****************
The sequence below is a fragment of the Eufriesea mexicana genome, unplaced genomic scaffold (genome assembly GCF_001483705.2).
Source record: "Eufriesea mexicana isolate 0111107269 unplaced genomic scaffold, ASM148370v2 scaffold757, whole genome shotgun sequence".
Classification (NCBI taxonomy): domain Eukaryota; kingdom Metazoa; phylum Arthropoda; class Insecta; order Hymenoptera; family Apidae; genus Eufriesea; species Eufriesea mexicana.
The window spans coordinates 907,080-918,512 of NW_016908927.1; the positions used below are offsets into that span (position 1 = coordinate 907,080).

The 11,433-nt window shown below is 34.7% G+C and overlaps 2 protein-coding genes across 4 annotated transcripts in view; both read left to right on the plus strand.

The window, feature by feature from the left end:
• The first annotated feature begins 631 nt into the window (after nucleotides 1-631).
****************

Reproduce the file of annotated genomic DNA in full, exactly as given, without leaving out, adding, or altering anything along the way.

The sequence below is a fragment of the Eufriesea mexicana genome, unplaced genomic scaffold (genome assembly GCF_001483705.2).
Source record: "Eufriesea mexicana isolate 0111107269 unplaced genomic scaffold, ASM148370v2 scaffold757, whole genome shotgun sequence".
Classification (NCBI taxonomy): domain Eukaryota; kingdom Metazoa; phylum Arthropoda; class Insecta; order Hymenoptera; family Apidae; genus Eufriesea; species Eufriesea mexicana.
The window spans coordinates 907,080-918,512 of NW_016908927.1; the positions used below are offsets into that span (position 1 = coordinate 907,080).

The 11,433-nt window shown below is 34.7% G+C and overlaps 2 protein-coding genes across 4 annotated transcripts in view; both read left to right on the plus strand.

The window, feature by feature from the left end:
• The first annotated feature begins 631 nt into the window (after nucleotides 1-631).